An animal trainer and lifestyle coach, Blake also has a
psychology degree. With more dogs on planes these
days, it makes sense to take obedience school to a new
level, said Heidi Heubner, who directs volunteers, including airport therapy dogs, at Los Angeles World Airport.
Dogs have become essential parts of a growing number of families, and traveling with is becoming more
common, said Kim Cunningham, a spokesman for the
International Pet and Animal Transportation Association in Texas. It will vary by airline, but there’s always a fee
for pets in the cabin. Working dogs or trained service
animals fly free, but owners must give the airline documentation and advance notice. The animals sit at their
owner’s feet during flights. The class doesn’t address cargo pets. The class is using the same studio where parts of
“Bridesmaids,”“Kill Bill” and 500 other movies were made. Last year, Air Hollywood conducted a test class with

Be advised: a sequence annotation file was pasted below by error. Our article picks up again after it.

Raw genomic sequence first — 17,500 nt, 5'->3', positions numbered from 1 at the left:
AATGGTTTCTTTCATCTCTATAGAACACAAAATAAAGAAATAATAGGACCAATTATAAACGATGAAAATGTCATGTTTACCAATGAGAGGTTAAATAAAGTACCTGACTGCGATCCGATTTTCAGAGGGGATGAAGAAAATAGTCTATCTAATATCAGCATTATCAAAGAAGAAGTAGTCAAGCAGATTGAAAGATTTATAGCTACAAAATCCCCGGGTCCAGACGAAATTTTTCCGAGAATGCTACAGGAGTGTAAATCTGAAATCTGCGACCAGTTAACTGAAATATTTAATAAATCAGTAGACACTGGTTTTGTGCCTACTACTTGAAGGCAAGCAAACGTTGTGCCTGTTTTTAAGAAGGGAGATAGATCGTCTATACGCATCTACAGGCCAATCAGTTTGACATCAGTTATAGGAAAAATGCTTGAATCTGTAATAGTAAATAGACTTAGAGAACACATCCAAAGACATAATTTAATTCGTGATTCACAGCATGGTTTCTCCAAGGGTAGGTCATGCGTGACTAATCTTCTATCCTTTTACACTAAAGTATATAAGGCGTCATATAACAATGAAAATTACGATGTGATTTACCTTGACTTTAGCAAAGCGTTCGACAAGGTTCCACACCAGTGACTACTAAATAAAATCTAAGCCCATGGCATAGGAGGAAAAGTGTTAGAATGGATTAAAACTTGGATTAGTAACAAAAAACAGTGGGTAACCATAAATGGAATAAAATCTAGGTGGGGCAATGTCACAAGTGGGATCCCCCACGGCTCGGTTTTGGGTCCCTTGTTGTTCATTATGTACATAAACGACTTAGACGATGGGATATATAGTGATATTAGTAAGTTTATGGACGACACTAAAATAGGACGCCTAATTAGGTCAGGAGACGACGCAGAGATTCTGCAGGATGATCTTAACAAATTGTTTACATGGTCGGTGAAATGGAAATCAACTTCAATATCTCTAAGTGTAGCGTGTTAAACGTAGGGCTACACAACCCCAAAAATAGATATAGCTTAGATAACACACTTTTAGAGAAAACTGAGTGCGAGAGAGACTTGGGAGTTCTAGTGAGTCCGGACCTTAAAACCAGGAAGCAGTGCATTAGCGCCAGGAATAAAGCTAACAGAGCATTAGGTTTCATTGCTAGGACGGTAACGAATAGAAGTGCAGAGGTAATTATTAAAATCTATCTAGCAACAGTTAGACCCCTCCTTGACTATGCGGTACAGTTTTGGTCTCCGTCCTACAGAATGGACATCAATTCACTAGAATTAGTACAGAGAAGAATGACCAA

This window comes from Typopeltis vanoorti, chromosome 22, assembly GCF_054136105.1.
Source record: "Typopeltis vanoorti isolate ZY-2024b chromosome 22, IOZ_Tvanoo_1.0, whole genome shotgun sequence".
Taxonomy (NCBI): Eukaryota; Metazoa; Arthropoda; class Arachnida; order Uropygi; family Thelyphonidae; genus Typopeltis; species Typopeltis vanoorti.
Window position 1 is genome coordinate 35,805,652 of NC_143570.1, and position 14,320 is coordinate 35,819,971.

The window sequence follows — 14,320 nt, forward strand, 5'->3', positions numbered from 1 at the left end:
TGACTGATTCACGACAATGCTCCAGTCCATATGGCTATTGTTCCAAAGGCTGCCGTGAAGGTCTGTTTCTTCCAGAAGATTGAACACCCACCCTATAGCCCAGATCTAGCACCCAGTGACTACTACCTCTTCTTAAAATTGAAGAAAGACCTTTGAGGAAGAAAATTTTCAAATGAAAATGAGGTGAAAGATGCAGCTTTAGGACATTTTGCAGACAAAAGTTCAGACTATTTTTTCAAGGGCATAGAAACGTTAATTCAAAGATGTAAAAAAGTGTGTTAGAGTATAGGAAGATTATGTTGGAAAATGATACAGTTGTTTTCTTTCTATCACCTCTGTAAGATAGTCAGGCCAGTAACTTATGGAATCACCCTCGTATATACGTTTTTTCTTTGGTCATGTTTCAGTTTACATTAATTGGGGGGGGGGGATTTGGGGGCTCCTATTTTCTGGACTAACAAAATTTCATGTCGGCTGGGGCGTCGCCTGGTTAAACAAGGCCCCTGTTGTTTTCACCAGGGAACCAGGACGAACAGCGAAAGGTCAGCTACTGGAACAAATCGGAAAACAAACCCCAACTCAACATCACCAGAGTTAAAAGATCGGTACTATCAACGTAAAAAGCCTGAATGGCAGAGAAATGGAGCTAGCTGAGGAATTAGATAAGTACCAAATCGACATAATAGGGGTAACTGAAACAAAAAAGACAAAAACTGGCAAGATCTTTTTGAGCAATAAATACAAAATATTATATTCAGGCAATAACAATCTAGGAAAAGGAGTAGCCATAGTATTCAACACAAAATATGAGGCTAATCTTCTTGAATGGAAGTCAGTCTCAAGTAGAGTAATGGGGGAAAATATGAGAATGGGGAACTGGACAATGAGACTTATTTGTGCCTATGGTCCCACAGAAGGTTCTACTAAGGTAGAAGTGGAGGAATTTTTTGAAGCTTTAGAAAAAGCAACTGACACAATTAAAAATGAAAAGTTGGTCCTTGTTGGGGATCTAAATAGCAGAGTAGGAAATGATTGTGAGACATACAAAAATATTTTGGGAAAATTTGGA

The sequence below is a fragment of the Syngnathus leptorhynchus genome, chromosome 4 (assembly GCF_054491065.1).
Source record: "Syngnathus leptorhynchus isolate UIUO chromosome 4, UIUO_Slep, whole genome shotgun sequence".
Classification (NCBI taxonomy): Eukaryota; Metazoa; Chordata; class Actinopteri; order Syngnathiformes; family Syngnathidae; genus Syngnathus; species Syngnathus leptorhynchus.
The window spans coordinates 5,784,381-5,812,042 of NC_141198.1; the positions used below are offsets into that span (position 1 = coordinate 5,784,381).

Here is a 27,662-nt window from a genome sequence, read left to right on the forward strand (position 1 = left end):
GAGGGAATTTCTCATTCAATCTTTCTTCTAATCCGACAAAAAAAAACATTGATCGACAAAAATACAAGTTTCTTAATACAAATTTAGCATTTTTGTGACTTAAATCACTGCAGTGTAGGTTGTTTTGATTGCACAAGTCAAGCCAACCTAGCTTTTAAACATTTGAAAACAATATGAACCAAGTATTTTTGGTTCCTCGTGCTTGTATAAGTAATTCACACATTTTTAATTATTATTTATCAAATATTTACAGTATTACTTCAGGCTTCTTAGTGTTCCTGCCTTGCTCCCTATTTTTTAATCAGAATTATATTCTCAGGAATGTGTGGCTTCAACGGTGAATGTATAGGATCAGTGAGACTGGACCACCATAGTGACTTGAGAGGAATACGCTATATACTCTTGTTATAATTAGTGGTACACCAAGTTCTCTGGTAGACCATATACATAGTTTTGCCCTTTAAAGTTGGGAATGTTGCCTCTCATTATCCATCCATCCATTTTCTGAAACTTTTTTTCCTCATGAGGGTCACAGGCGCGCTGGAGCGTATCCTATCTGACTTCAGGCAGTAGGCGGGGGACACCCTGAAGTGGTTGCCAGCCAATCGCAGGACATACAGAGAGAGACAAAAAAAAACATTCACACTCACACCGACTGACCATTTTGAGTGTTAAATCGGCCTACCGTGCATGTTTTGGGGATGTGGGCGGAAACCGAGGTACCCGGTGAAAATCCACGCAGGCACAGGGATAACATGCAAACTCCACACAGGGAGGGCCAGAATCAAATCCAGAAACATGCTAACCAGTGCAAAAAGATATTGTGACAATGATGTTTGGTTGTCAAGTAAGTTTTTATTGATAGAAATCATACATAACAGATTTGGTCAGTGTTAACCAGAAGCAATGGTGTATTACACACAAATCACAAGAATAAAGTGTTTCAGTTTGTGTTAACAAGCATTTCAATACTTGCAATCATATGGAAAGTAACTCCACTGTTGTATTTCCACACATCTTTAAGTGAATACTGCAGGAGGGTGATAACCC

60 puppies from Guide Dogs for the Blind.
“Some of the handlers were more nervous than the
dogs because they don’t like to fly,”said Rick Wilcox, who
oversees puppy-training in Southern California. “It was
amazing how realistic it was.”Captan opened his studio
about six months before the Sept 11, 2001 terror attacks
on the US On Sept 12, the phone started ringing because airports were locked down and movie and television
studios couldn’t shoot scenes they needed. The studio
has grown to include everything from a private jet to a
747, as well as props and supplies. The dogs sit at their
handlers’ feet in the cabin during the simulated flight,
which came with engine sounds, the captain speaking,
cabin lights being dimmed, overhead bins being shut
and warm up vibrations, Wilcox said..—AP